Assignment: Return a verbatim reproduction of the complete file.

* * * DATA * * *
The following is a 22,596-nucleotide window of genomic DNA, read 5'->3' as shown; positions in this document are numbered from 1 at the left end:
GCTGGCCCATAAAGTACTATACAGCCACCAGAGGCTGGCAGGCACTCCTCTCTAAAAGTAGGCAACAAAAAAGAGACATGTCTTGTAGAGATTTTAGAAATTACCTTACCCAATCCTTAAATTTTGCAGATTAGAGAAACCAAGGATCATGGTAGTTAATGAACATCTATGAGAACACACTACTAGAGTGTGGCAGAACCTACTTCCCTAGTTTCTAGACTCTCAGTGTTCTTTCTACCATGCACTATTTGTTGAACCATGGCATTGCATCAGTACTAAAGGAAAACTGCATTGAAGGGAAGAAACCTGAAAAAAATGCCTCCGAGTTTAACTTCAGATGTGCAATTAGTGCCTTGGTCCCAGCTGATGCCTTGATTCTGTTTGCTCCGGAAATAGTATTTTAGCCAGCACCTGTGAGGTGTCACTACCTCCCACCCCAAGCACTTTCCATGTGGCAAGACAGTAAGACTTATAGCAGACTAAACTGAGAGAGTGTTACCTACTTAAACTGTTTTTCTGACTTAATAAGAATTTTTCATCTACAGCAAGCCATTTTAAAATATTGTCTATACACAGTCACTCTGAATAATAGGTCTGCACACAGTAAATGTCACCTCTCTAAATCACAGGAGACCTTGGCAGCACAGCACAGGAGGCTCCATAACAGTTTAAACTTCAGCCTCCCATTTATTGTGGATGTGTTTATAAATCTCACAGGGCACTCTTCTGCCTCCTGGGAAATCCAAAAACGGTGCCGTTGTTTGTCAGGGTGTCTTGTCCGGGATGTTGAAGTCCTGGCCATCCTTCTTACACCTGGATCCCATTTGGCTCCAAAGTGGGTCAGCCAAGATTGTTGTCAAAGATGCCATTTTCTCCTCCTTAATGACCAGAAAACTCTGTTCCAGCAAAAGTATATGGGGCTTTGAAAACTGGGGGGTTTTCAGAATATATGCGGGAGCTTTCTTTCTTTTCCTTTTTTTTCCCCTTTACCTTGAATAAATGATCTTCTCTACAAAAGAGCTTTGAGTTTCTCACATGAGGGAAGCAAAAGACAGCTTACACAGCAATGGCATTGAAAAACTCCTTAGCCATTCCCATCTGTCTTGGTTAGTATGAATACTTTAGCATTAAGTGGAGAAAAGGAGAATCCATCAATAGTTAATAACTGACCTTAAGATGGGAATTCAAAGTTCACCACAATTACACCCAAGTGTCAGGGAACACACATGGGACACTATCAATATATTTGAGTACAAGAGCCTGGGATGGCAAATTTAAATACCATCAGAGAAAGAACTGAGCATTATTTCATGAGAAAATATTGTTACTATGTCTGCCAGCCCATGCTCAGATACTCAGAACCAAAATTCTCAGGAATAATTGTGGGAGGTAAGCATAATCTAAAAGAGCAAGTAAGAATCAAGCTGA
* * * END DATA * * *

The following is a 22,596-nucleotide window of genomic DNA, read 5'->3' as shown; positions in this document are numbered from 1 at the left end:
GCTGGCCCATAAAGTACTATACAGCCACCAGAGGCTGGCAGGCACTCCTCTCTAAAAGTAGGCAACAAAAAAGAGACATGTCTTGTAGAGATTTTAGAAATTACCTTACCCAATCCTTAAATTTTGCAGATTAGAGAAACCAAGGATCATGGTAGTTAATGAACATCTATGAGAACACACTACTAGAGTGTGGCAGAACCTACTTCCCTAGTTTCTAGACTCTCAGTGTTCTTTCTACCATGCACTATTTGTTGAACCATGGCATTGCATCAGTACTAAAGGAAAACTGCATTGAAGGGAAGAAACCTGAAAAAAATGCCTCCGAGTTTAACTTCAGATGTGCAATTAGTGCCTTGGTCCCAGCTGATGCCTTGATTCTGTTTGCTCCGGAAATAGTATTTTAGCCAGCACCTGTGAGGTGTCACTACCTCCCACCCCAAGCACTTTCCATGTGGCAAGACAGTAAGACTTATAGCAGACTAAACTGAGAGAGTGTTACCTACTTAAACTGTTTTTCTGACTTAATAAGAATTTTTCATCTACAGCAAGCCATTTTAAAATATTGTCTATACACAGTCACTCTGAATAATAGGTCTGCACACAGTAAATGTCACCTCTCTAAATCACAGGAGACCTTGGCAGCACAGCACAGGAGGCTCCATAACAGTTTAAACTTCAGCCTCCCATTTATTGTGGATGTGTTTATAAATCTCACAGGGCACTCTTCTGCCTCCTGGGAAATCCAAAAACGGTGCCGTTGTTTGTCAGGGTGTCTTGTCCGGGATGTTGAAGTCCTGGCCATCCTTCTTACACCTGGATCCCATTTGGCTCCAAAGTGGGTCAGCCAAGATTGTTGTCAAAGATGCCATTTTCTCCTCCTTAATGACCAGAAAACTCTGTTCCAGCAAAAGTATATGGGGCTTTGAAAACTGGGGGGTTTTCAGAATATATGCGGGAGCTTTCTTTCTTTTCCTTTTTTTTCCCCTTTACCTTGAATAAATGATCTTCTCTACAAAAGAGCTTTGAGTTTCTCACATGAGGGAAGCAAAAGACAGCTTACACAGCAATGGCATTGAAAAACTCCTTAGCCATTCCCATCTGTCTTGGTTAGTATGAATACTTTAGCATTAAGTGGAGAAAAGGAGAATCCATCAATAGTTAATAACTGACCTTAAGATGGGAATTCAAAGTTCACCACAATTACACCCAAGTGTCAGGGAACACACATGGGACACTATCAATATATTTGAGTACAAGAGCCTGGGATGGCAAATTTAAATACCATCAGAGAAAGAACTGAGCATTATTTCATGAGAAAATATTGTTACTATGTCTGCCAGCCCATGCTCAGATACTCAGAACCAAAATTCTCAGGAATAATTGTGGGAGGTAAGCATAATCTAAAAGAGCAAGTAAGAATCAAGCTGA